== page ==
Meeting NewsVideo

VIDEO: ‘Explosion’ of IBD therapies has gastroenterologists evaluating how to best sequence treatments

CHICAGO — In this exclusive video from the 2019 Interdisciplinary Autoimmune Summit, David T. Rubin, MD, section chief of Gastroenterology, Hepatology and Nutrition, and co-director of the Digestive Diseases Center at the University of Chicago Medicine, discusses some of the existing and emerging treatment targets in inflammatory bowel disease, and the challenges gastroenterologists face when treating the disease.

“We discussed how there is a global increase in the incidence and prevalence of Crohn’s and ulcerative colitis and a lot of new therapies available, but we still aren’t achieving all our goals for all our patients,” Rubin told Healio Gastroenterology and Liver Disease.

Rubin also highlighted new treatment goals, which include focusing on objective disease control in addition to improving symptoms.

“We have really adopted that strategy, especially for our higher risk patients ... who are at higher risk for needing steroids, or being hospitalized, or having surgeries or repeat surgeries and the use of endoscopic approaches and serum levels and stool tests to make sure that in addition to feeling better, our patients have better control of their disease,” he said in an interview.

Additionally, Rubin noted that although there has been a literal explosion in available treatment options, the field is still evaluating how to use certain treatments in varying sequences, and when to use therapies in different types of patients.

“I concluded by pointing out that there are some ways to make our existing therapies work better,” Rubin said. “While we are waiting to cure these conditions, and find other treatment options for our patients, we should be using our current therapies earlier, making sure we are optimizing them and driving those high-risk patients toward more control by adjusting dosing, [and] by combining therapies in some situations and of course keeping those patients in regular follow-up so we know how they are doing.”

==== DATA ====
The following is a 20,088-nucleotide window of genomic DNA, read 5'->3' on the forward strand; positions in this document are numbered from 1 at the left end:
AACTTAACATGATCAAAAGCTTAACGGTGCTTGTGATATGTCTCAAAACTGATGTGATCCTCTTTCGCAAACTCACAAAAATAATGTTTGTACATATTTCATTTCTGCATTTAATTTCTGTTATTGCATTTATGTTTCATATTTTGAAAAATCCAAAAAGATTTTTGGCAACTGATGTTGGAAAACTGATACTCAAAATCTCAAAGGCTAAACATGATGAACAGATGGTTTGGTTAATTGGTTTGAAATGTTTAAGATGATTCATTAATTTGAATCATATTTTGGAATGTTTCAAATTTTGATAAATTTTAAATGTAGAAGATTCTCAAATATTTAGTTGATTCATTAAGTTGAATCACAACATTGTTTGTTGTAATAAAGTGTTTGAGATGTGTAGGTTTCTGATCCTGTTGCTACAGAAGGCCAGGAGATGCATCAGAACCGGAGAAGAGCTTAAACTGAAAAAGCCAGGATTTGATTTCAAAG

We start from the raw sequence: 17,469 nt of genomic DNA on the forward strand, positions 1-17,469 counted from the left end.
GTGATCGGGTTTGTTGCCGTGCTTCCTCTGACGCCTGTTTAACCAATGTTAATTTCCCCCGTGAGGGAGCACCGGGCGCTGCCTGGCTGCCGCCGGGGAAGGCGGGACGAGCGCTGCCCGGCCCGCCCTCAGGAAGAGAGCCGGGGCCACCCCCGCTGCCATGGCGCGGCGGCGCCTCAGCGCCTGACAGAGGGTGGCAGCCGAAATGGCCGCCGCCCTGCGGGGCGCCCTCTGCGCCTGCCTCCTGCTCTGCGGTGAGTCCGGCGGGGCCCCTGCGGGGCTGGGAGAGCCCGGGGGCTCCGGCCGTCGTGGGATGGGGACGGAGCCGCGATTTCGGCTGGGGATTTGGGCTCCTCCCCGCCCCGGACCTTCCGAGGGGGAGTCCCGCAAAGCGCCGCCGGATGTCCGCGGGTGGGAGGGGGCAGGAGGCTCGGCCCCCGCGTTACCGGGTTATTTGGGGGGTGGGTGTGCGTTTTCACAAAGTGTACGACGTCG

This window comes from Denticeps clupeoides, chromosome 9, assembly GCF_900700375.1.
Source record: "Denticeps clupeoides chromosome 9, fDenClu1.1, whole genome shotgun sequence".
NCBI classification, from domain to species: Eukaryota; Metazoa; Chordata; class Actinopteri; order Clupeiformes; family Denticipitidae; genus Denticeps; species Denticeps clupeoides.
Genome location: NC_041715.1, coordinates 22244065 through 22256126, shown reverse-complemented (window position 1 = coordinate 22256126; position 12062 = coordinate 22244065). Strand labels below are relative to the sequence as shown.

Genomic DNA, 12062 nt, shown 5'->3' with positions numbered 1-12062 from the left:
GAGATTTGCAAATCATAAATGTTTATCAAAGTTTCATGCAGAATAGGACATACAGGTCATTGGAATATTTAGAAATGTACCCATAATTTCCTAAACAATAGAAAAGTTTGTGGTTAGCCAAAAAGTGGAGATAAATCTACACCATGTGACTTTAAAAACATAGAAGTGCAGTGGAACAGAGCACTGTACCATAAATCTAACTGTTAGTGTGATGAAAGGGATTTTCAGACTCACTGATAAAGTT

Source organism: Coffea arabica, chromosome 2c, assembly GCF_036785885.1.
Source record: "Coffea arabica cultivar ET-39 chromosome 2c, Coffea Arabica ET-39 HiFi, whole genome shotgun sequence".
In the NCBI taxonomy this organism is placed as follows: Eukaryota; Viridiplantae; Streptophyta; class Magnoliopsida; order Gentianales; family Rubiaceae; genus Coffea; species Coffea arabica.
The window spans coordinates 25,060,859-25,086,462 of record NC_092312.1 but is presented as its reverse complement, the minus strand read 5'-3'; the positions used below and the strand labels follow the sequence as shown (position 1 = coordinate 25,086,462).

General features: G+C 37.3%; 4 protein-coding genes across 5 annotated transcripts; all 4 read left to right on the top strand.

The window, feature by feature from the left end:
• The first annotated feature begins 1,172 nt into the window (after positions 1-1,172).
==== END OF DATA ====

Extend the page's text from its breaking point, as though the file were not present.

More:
Disclosure: Rubin reports serving as a consultant for, and/or receiving grant support from AbbVie, Abgenomics, Allergan, Arena Pharmaceuticals, Biomica, Bristol-Myers Squibb, Dizal Pharmaceuticals, Ferring Pharmaceuticals, Genentech, Janssen, Lilly, Mahana Therapeutics, Medtronic, Merck, Napo Pharmaceuticals, Pfizer, Prometheus Laboratories, Shire, Takeda and Target PharmaSolutions.

CHICAGO — In this exclusive video from the 2019 Interdisciplinary Autoimmune Summit, David T. Rubin, MD, section chief of Gastroenterology, Hepatology and Nutrition, and co-director of the Digestive Diseases Center at the University of Chicago Medicine, discusses some of the existing and emerging treatment targets in inflammatory bowel disease, and the challenges gastroenterologists face when treating the disease.

“We discussed how there is a global increase in the incidence and prevalence of Crohn’s and ulcerative colitis and a lot of new therapies available, but we still aren’t achieving all our goals for all our patients,” Rubin told Healio Gastroenterology and Liver Disease.

Rubin also highlighted new treatment goals, which include focusing on objective disease control in addition to improving symptoms.

“We have really adopted that strategy, especially for our higher risk patients ... who are at higher risk for needing steroids, or being hospitalized, or having surgeries or repeat surgeries and the use of endoscopic approaches and serum levels and stool tests to make sure that in addition to feeling better, our patients have better control of their disease,” he said in an interview.

Additionally, Rubin noted that although there has been a literal explosion in available treatment options, the field is still evaluating how to use certain treatments in varying sequences, and when to use therapies in different types of patients.

“I concluded by pointing out that there are some ways to make our existing therapies work better,” Rubin said. “While we are waiting to cure these conditions, and find other treatment options for our patients, we should be using our current therapies earlier, making sure we are optimizing them and driving those high-risk patients toward more control by adjusting dosing, [and] by combining therapies in some situations and of course keeping those patients in regular follow-up so we know how they are doing.”

Disclosure: Rubin reports serving as a consultant for, and/or receiving grant support from AbbVie, Abgenomics, Allergan, Arena Pharmaceuticals, Biomica, Bristol-Myers Squibb, Dizal Pharmaceuticals, Ferring Pharmaceuticals, Genentech, Janssen, Lilly, Mahana Therapeutics, Medtronic, Merck, Napo Pharmaceuticals, Pfizer, Prometheus Laboratories, Shire, Takeda and Target PharmaSolutions.

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